The control of schistosomiasis japonica, similar to the control of any infectious disease, aims to interrupt the parasite lifecycle through interventions intended to eliminate the intermediate host, eliminate the parasite from the definitive host, prevent infection of the intermediate or definitive host, etc. [29, 30]. In highly endemic regions, the provision of praziquantel to the local residents is effective at reducing the infection rate [31–33]. However, this does not always interrupt transmission, as throughout history, livestock such as cattle were the main source of infection for schistosomiasis in many areas in China [34, 35]. The transmission patterns and spatial distribution of the total and infected snails and the influences of environmental and socio-economic determinants have been considered in a series of epidemiological studies supported by spatial modeling .
In Jiangsu province, the area and density of infected snails decreased significantly until 2008. The number of livestock in endemic villages also decreased significantly, to 542 in 2008 from 1001 in 2003. The prevalence in livestock was very low, with no infected livestock found in 2008. However, the prevalence in humans was stable, with no significant difference between serological and stool positive rates over the study period. This might indicate that the contribution from livestock to human infection is not as large anymore as it had been historically.
Moran’s I (Spatial Statistics) measures spatial autocorrelation based on both locations and attribute information, and evaluates whether the pattern expressed is clustered, dispersed, or random [36, 37]. In general, a Moran’s Index value near +1.0 indicates clustering while an index value near −1.0 indicates dispersion. Figure 2 shows that the Moran’s I of the sero-prevalence was between −0.075 and 0.069, indicating that the distribution was random and the sero-prevalence stable. The Moran’s I of infected snails increased from 2004 to 2007, indicating that the distribution of infected snails become more and more clustered in some regions. Indeed, the density increased from 0.373 to 0.616 infected snails per 0.1 m2, while the area with infected snails was decreasing dramatically. This suggests that schistosomiasis transmission is ongoing in certain areas and that control measures may be forcing transmission into ever smaller refugia (areas ecologically or otherwise most suitable for transmission). The variation curve of the stool prevalence also increased from 2004 to 2007. To determine whether these cluster regions were stable, the directional distribution analysis was carried out.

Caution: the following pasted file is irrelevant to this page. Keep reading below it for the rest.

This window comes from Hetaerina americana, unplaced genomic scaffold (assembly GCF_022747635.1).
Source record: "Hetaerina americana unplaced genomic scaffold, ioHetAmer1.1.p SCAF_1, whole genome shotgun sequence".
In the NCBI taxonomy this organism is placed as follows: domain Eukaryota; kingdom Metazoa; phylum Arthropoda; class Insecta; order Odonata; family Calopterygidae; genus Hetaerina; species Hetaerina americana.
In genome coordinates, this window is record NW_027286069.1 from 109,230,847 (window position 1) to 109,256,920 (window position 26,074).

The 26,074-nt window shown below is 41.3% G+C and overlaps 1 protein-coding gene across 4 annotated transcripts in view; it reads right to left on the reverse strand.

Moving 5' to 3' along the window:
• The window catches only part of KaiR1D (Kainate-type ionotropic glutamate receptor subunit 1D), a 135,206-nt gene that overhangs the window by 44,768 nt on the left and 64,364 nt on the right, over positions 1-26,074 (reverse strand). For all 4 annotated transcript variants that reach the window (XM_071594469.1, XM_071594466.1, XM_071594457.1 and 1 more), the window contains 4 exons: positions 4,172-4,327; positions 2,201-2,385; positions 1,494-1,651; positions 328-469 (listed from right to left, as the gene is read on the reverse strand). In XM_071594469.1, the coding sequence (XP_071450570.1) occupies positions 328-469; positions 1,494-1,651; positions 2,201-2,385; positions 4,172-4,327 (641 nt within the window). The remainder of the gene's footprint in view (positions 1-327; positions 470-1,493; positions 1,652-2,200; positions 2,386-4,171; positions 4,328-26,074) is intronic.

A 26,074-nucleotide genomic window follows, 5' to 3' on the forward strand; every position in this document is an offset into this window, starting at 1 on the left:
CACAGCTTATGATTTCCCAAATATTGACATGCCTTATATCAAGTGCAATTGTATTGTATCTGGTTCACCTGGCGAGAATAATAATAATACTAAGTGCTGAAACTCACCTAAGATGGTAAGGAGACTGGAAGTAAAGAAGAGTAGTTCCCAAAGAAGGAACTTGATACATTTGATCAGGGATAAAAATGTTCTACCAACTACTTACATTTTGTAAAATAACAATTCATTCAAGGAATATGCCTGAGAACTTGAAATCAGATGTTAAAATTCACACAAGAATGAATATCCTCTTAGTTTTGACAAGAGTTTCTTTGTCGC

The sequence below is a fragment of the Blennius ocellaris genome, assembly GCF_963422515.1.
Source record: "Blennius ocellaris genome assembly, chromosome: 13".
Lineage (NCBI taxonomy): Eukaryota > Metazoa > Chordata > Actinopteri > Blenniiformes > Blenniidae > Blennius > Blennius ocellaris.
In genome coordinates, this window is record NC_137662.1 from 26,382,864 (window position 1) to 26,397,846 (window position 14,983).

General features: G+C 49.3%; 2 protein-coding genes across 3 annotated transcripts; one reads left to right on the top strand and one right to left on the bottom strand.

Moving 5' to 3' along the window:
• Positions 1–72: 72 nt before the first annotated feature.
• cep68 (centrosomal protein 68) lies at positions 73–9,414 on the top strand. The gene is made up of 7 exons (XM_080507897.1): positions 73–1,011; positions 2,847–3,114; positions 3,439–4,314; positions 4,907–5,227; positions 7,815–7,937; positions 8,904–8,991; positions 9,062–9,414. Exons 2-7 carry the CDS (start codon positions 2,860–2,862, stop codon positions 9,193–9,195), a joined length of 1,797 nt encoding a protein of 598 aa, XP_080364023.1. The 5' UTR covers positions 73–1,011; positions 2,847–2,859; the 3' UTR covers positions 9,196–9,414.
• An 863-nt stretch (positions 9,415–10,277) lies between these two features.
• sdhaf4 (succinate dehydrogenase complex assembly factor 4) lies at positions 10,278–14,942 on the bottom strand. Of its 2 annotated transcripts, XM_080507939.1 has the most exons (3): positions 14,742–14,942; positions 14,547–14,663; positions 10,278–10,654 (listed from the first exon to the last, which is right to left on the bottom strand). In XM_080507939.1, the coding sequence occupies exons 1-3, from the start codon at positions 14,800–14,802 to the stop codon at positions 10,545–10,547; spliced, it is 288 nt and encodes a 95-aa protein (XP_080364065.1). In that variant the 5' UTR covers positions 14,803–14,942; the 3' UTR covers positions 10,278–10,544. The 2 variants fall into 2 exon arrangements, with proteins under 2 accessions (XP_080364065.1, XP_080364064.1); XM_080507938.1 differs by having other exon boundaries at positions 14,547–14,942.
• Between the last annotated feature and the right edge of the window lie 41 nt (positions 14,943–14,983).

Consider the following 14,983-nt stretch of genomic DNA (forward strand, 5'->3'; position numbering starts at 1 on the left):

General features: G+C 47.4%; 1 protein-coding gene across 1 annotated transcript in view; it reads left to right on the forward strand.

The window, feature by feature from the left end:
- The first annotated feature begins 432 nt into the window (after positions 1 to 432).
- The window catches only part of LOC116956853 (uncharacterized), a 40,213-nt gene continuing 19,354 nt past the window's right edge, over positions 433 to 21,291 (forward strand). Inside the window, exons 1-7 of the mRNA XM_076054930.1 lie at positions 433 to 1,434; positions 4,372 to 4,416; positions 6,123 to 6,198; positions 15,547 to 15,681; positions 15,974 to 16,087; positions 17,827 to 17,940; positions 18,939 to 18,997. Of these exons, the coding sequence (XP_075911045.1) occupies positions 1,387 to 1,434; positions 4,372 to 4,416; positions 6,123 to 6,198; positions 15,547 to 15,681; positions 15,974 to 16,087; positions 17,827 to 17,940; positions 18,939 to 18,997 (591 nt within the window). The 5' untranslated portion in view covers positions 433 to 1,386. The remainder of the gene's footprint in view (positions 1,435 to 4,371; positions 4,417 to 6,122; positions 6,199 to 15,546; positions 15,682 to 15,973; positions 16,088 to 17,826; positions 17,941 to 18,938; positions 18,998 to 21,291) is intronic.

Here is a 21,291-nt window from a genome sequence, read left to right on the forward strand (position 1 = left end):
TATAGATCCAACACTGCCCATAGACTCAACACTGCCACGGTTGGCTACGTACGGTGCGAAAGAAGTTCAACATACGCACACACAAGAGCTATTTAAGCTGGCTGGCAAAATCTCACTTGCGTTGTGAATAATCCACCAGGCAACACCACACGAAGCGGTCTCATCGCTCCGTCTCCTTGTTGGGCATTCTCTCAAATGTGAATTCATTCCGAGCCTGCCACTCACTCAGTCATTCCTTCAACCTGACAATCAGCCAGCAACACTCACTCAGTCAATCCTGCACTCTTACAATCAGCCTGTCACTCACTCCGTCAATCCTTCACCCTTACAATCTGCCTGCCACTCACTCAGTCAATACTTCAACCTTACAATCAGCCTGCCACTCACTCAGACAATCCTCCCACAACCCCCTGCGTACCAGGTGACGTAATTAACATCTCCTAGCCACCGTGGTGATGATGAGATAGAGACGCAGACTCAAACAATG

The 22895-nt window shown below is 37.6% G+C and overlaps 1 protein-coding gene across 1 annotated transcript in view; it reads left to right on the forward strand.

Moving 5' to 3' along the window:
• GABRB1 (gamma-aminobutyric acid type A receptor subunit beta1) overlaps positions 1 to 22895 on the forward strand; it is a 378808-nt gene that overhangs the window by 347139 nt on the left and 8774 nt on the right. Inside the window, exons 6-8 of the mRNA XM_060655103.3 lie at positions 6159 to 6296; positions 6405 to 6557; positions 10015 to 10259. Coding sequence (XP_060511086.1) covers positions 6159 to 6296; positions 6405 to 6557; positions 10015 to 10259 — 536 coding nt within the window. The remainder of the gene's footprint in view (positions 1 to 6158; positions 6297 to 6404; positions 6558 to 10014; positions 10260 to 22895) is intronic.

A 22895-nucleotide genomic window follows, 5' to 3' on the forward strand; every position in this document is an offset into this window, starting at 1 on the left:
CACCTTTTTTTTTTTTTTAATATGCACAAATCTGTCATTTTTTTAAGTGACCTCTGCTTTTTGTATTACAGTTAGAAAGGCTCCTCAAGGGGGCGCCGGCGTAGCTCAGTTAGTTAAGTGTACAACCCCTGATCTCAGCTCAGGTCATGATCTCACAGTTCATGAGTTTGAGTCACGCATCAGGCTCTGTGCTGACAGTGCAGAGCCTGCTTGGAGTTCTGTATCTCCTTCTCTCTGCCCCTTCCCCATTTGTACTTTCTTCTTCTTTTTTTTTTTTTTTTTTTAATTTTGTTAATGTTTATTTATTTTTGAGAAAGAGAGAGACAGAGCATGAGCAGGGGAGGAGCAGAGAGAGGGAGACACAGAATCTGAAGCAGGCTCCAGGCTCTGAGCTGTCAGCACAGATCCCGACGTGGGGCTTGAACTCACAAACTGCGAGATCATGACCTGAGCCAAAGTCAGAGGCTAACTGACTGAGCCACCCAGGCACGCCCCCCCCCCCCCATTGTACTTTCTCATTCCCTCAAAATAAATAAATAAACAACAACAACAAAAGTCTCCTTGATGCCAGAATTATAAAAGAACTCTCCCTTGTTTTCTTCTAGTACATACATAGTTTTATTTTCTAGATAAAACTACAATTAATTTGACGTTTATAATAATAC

From 2003 to 2008, the standard deviations of ellipses around infected snail areas were decreasing and the central points of the ellipses moved from West to East, indicating that the habitats of infected snails had become smaller, and that clusters existed in special regions. The serial ellipse polygons in Figure 3A-F indicate that these spatial distributions were significantly different from each other, but the spatial correlation between infected snails and other study factors was not significant. The ellipse polygons overlap in some regions in each year, and studied factors appear to contribute to the distribution of infected snails in some regions. After integrating the spatial error model, we found that the relationship between the study factors and the spatial distribution of infected snails was not strong, confirming data from field studies. For example, no infected livestock or wild mice were detected in the infected snail habitats .
Limitations of the current study must also be recognized. First, the considered explanatory factors for infected snails were limited to the serological and parasitological status of the local human and livestock population, while the spatial distribution of infected snails may also depend on other factors, which consequently should be taken into account to improve model accuracy. Second, we explored the risk factors using retrospective data. Third, the sensitivity and specificity of serological and stool tests are not perfect [39, 40].
In conclusion, the contribution of the local infection sources including humans and livestock to the distribution of infected snails may not be significant, and external factors need further study, e.g. temporal migration from other endemic areas. It also appears that snail control may be restricting infected snails into smaller yet ecologically more suitable areas for transmission. The present study describes a way to identify risk factors through retrospective study and spatio-temporal analysis, and such a framework could assist in designing evidence-based control strategies in the process of schistosomiasis elimination.
The authors would like to acknowledge the staff at the local Center for Disease Control and Prevention Centers for their kind collaboration and making the field data available. This work received financial support from the National Natural Science Foundation of China (No. 81101275; 81101280), Natural Science Foundation of Jiangsu Province (BS2010153), Project of Public Health Department of Jiangsu Province (No. RC2011094), National S & T Major Program (No. 2012ZX10004-220), and was partially funded through a capacity building initiative for Ecohealth Research on Emerging Infectious Disease in Southeast Asia supported by the International Development Research Centre (IDRC).